Election officials flew street banners and sent text messages to encourage a big turnout for Haiti's hotly anticipated Senate run-offs, but very few in the capital city were voting Sunday.
Voting centers in Port-au-Prince were nearly deserted. At some stations, the only ballots showing in the transparent voting boxes were those cast by poll workers.
Eleven vacant seats in the 30-member Senate are on the line. With them are President Rene Preval's hopes of overpowering uncooperative legislators and pushing through internationally backed economic reforms and constitutional amendments that would give his successors more power.
Voting was extremely light in Port-au-Prince, though it was too early to gauge the turnout in the rest of the country. Results from Sunday's vote are not expected for at least a week.
Many Haitians said they are wary of voting following weeks of political clashes, some deadly, and they're fed up with what they see as an ineffective government that has done nothing about the country's dire poverty.
"I've been voting every time since 1990. When you vote, you think you're going to get a change. But we haven't seen any change," said Marck Harris, 45, a father of eight and garment worker who earns less than $2 a day.
Political tension fuels unrest
In the sprawling, oceanside slum of Cite Soleil, a former gang stronghold now home to a large U.N. peacekeeping base and a Haitian police station, supporters of former President Jean-Bertrand Aristide's Fanmi Lavalas party said more people would vote if their party was participating.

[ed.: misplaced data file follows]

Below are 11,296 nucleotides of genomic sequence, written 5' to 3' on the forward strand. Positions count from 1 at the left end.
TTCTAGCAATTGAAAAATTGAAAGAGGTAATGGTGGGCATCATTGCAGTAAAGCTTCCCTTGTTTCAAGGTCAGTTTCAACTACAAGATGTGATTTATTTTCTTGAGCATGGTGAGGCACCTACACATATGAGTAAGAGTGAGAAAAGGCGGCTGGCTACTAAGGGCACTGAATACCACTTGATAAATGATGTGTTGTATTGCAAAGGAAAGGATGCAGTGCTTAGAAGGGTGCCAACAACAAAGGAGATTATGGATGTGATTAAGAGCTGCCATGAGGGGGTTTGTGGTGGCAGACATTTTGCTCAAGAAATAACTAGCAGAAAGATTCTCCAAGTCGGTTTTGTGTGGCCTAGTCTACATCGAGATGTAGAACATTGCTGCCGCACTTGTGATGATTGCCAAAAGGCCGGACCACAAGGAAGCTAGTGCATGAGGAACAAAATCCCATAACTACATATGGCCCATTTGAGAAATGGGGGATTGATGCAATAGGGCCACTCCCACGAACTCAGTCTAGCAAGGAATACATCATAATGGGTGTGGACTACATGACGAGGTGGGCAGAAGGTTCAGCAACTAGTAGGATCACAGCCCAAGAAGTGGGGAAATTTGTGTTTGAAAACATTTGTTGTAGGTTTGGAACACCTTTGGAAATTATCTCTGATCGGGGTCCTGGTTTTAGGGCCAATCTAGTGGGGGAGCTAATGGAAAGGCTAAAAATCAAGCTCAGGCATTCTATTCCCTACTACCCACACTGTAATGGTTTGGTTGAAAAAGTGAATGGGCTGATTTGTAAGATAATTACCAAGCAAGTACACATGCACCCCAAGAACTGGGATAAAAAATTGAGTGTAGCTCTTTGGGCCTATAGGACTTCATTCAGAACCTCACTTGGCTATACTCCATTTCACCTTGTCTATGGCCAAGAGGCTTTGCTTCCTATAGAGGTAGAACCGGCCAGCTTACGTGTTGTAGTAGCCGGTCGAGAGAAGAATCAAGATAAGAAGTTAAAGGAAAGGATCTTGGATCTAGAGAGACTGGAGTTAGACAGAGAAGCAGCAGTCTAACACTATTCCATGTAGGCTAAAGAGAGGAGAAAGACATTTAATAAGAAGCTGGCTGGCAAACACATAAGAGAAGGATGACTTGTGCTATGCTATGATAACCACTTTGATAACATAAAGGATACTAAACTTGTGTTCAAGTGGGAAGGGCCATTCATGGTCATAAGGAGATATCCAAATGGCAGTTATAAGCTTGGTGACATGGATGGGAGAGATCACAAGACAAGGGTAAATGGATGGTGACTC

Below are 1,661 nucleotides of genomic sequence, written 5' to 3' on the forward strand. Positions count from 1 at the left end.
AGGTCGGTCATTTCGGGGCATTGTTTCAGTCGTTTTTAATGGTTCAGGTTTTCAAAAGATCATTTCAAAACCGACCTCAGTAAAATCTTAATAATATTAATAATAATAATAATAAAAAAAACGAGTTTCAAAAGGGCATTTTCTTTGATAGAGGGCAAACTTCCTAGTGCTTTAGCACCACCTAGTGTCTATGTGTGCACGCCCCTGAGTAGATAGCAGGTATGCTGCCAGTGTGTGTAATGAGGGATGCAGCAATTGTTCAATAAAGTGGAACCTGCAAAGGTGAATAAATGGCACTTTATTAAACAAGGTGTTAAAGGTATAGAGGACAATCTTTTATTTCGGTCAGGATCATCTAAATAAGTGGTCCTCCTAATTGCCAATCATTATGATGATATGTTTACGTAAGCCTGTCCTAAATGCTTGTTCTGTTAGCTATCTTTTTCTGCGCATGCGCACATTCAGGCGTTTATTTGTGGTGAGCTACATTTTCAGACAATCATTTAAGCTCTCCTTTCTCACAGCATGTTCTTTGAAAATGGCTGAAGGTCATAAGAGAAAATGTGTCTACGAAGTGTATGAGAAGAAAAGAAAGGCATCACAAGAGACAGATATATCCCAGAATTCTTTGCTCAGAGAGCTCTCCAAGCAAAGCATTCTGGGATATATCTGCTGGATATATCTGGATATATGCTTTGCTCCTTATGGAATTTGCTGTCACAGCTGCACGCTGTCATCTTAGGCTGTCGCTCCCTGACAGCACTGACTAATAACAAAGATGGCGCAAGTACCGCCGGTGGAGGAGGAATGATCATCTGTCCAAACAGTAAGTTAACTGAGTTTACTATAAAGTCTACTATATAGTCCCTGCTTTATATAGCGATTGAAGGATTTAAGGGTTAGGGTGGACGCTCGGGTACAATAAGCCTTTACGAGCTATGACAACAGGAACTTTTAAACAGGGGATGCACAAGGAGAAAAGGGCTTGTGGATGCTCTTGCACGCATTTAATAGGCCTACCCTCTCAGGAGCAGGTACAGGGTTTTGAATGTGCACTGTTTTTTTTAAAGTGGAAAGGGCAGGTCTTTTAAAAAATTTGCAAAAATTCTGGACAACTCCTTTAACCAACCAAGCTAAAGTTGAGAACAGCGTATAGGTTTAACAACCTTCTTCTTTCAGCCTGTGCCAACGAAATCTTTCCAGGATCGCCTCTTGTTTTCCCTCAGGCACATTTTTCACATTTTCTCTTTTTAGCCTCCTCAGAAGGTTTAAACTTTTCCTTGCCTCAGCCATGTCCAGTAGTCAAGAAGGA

Haiti's provisional electoral council barred Lavalas after demanding documents signed by Aristide, the ousted president who has been living in South African exile for five years. In turn, Lavalas called for a boycott of the polls, which it partially credited for the first round's 11 percent turnout in April. The boycott remained in effect Sunday.
"This is one of the crises of the election — that Lavalas is excluded," said party supporter David Choudelor, 21.
Radio Vision 2000 reported a polling place was shut down near Jacmel after supporters of one candidate ran in and tried stuffing the ballot box.
In Port-au-Prince, university students, who have been protesting for weeks against curriculum changes and for a higher minimum wage, burned tires and threw rocks at police before retreating onto campus. Police threw tear gas in response.
The unrest is fueled by political tension, including some early jockeying for next year's planned presidential elections, as well as wrangling between the president and parliament over the proposed minimum wage increase. Tensions also surround the presence of 9,000 U.N. peacekeepers, who have been in Haiti since the 2004 rebellion that overthrew former President Jean-Bertrand Aristide.
Officials trying to improve turnout
Election officials were trying to improve on the paltry 11 percent turnout in the first round of voting on April 19. That round was noted for its empty ballot boxes and sleeping poll workers. Isolated intimidation and violence also forced the cancellation of voting in one of 10 administrative regions.
Public transportation, suspended in the first round, was running Sunday. Alcohol sales have been banned. And U.N. peacekeepers have fanned out across mountains and crumbling highways to help Haitian police guard schools and other polling centers.
On Wednesday, student protesters burned a U.N. vehicle. On Thursday, a young man was killed as mourners and U.N. peacekeepers confronted each other during a funeral procession for a popular priest closely linked with Aristide. The death is under investigation.
The first round of voting strongly favored Preval's Lespwa movement. Those results were heavily criticized by influential opposition lawmakers, who allege fraud and have threatened to disregard winning candidates.